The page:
I, at all times, will empathise with your feelings, being a student myself. I totally understand. Trust me, I know! Jot down some information that I managed to collect which may be helpful to you.
Are you in the same class as the physique that assaulted you?
It can honestly be absolutely scary and distracting for various survivors to audit the class with the person who attacked them. Your academics, education and career are essential as your parents fully depend on you, you need a bright future and all that stuff. On the other hand, you need to feel secure attending class so that you may be successful both academically and in your healing process. If the person who assaulted you is your classmate, you have to report to your respective administrations. Sexual assault is a violation, no matter what, no matter who!
Are you concerned about seeing the person that assaulted you on campus?
For sure it can be very distressing and traumatic to see that person whom you hate, who started you down, who struck you on campus. If you sense a feeling of being unsafe, talk to any higher officials on your campus about your options.
Are your grades suffering because of the assault?
Here is where the real struggle hits us. It will take some time to adjust after the assault and it is very common to have difficulties concentrating on studying or focusing on coursework. Moreover, explaining why your results are bad to your parents might seem forever. You are encouraged to communicate directly with your instructor in order to limit any possible misunderstanding about expectations and requirements. If you decide to take an incomplete or arrange for alternate requirements with your instructors, you are encouraged to have a contract in writing with your instructor in order to protect yourself in case of confusion at a later time. Sometimes survivors decide that they need to reduce their course load or withdraw in order to be successful in the future. This is a big decision and I suppose that you to talk with Academic Advising if you are considering these choices.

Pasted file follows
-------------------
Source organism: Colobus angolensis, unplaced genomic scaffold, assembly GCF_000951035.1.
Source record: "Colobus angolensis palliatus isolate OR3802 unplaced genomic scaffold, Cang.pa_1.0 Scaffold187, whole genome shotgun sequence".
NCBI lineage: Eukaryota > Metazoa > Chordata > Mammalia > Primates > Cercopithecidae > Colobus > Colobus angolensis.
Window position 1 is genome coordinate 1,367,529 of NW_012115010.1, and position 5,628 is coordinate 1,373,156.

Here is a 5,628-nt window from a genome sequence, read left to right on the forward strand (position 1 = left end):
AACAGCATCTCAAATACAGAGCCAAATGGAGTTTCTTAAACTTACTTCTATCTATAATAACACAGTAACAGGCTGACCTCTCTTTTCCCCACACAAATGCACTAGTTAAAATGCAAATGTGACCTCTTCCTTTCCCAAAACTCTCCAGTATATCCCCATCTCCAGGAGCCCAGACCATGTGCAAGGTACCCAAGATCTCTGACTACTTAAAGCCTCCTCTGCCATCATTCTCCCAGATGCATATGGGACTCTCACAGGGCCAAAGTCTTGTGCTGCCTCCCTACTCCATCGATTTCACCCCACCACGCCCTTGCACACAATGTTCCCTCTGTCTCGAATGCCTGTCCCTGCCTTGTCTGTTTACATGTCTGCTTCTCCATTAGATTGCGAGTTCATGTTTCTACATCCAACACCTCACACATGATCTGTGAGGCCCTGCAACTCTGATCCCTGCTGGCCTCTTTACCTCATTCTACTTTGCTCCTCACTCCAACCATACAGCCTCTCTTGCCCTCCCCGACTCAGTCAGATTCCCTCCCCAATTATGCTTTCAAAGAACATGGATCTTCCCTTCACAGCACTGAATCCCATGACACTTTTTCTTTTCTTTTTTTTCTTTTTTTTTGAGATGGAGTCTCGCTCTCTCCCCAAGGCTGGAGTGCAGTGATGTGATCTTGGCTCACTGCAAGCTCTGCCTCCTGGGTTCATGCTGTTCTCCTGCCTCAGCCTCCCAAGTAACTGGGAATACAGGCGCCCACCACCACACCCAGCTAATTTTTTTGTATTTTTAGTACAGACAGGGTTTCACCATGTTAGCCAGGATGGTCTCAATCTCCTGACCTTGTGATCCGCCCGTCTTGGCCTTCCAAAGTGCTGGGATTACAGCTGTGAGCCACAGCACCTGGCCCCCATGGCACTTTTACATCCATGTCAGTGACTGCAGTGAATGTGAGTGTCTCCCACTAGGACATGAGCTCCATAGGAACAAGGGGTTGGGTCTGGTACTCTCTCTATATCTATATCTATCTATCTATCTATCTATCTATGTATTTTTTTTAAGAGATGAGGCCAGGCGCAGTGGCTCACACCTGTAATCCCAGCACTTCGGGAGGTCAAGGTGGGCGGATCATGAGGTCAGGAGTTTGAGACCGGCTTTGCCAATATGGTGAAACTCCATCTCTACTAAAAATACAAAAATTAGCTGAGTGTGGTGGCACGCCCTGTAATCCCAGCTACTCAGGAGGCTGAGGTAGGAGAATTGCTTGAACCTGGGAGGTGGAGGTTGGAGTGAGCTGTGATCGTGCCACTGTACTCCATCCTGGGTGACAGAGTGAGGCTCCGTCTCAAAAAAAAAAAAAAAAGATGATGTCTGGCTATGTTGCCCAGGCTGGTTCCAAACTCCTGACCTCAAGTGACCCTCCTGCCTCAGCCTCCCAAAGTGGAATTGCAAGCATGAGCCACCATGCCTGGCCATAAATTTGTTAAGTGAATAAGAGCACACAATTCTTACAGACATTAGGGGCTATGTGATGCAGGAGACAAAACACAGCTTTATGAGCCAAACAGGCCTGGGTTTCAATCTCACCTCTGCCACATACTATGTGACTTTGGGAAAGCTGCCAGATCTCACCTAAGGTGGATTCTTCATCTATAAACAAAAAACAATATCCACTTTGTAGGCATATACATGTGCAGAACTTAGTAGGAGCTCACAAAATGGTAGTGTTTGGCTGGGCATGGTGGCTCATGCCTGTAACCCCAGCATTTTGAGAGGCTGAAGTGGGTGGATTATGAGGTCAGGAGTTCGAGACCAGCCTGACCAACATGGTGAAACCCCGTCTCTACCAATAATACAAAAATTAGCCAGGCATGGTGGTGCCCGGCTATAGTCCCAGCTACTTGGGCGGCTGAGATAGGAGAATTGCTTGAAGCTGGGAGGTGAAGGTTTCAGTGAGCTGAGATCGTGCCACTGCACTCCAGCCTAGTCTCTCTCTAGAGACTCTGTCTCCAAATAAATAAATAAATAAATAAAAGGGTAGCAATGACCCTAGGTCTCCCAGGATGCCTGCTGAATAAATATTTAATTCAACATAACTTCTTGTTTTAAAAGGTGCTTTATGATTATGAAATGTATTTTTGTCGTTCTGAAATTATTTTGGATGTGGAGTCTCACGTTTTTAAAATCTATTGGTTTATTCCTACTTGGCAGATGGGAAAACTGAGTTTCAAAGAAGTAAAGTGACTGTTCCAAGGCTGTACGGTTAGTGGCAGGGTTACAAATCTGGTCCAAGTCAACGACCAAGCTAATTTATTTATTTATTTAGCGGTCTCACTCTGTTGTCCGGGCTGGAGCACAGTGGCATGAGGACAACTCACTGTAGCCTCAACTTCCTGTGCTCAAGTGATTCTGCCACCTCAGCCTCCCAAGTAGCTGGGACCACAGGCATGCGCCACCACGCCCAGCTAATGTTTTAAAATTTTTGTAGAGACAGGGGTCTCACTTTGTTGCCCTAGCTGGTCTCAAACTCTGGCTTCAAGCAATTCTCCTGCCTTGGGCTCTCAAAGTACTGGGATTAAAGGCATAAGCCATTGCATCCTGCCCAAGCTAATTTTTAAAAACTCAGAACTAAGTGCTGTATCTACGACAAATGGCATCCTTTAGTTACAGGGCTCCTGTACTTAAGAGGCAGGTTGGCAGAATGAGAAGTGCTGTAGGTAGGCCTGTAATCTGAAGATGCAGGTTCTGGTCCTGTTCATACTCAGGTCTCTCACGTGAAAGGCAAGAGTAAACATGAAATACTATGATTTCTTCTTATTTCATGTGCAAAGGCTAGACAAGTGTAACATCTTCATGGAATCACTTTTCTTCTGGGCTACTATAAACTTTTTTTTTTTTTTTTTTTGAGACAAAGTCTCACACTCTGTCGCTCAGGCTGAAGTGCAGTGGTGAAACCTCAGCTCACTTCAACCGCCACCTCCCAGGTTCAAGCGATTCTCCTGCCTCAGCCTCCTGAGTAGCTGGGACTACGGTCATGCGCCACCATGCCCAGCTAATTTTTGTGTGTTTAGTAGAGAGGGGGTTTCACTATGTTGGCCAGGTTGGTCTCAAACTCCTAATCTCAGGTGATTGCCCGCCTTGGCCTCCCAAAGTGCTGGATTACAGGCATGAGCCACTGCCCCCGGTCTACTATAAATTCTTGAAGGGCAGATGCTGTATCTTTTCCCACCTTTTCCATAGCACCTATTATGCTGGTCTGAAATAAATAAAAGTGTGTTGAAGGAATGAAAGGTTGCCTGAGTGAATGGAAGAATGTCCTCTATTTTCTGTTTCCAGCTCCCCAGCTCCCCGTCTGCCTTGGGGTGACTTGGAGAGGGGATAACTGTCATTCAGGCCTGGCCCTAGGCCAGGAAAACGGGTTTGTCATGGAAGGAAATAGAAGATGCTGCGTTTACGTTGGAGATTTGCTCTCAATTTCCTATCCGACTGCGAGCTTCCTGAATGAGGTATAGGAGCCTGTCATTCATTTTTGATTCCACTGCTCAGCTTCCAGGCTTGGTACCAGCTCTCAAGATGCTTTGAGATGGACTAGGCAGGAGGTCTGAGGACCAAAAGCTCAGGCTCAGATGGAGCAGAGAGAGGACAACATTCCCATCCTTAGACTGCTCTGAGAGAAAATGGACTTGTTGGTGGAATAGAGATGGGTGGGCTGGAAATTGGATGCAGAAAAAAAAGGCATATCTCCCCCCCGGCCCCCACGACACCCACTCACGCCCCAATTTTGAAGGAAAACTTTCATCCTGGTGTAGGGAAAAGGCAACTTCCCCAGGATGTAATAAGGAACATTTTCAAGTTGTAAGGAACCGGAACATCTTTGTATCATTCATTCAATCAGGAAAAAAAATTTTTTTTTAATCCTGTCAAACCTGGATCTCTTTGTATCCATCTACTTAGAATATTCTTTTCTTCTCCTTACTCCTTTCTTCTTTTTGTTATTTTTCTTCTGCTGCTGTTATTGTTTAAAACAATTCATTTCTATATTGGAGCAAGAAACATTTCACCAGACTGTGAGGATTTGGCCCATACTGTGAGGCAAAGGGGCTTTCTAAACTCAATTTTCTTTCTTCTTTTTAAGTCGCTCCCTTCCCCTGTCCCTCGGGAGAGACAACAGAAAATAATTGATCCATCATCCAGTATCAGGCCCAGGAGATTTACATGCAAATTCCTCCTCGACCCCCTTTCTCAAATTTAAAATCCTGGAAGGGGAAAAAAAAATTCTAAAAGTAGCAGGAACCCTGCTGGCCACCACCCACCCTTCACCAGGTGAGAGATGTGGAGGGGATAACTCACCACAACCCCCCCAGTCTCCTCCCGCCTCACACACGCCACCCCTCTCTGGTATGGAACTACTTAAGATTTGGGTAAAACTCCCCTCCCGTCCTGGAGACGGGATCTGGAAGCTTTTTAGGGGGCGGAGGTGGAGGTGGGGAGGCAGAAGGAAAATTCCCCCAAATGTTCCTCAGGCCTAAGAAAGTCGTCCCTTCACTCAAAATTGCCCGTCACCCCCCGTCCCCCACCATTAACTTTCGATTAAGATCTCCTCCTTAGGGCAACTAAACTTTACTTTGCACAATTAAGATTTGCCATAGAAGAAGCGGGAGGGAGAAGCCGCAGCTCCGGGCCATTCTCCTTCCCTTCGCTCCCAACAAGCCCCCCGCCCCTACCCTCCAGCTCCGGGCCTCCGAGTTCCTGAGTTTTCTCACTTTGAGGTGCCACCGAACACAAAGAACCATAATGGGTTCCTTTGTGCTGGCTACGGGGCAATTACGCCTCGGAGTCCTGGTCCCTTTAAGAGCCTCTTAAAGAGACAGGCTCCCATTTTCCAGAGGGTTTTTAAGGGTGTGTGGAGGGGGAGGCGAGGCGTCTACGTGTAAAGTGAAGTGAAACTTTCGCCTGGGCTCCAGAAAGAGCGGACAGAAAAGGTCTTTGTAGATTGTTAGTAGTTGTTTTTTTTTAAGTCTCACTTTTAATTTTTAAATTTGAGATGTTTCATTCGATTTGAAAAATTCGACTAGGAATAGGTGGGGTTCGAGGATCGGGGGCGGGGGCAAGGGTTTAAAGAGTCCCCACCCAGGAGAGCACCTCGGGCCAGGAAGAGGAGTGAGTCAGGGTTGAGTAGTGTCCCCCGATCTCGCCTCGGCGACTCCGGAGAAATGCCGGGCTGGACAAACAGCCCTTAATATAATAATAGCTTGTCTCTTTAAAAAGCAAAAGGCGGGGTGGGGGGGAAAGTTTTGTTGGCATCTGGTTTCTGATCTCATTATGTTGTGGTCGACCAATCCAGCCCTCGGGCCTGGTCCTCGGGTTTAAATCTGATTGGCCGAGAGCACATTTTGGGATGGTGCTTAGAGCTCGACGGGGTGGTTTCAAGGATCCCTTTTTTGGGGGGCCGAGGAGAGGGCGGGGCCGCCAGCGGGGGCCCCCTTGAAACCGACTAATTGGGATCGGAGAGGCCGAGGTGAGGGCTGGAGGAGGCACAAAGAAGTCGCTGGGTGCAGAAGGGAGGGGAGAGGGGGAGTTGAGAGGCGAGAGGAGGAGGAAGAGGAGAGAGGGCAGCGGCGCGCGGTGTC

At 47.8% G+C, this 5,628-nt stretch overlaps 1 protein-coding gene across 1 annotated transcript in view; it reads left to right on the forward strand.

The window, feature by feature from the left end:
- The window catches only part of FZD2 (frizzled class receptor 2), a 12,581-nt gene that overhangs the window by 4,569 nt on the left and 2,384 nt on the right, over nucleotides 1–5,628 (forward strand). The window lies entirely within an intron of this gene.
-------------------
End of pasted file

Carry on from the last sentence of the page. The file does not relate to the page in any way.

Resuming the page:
Are you concerned about telling your parents what happened?
If you tell your parents, will it be more or less helpful to you? This is a very difficult question for survivors. Many people find it hard to disclose to their parents. I get how this feels like. But have faith in my words, opening to your parents will make the situation a lot much better than you must have ever imagined. Ultimately you will find parents’ love and support helpful to your healing process. Some survivors may be concerned about hurting their parents or fear that their family may blame them for the assault. No matter what, it is not your fault. Only you can decide if and when to tell your family.
Are you worried about making a police report?
Making a police report after a sexual assault can be a very difficult decision for survivors. Uncertainty about reporting the assault is common, especially if you know the person who assaulted you. May it be your aunt, your uncle, your sibling, your friend, your parent, your teacher. So what? It was an injustice to your soul and body. Filing a police report is the first step in beginning the criminal justice process.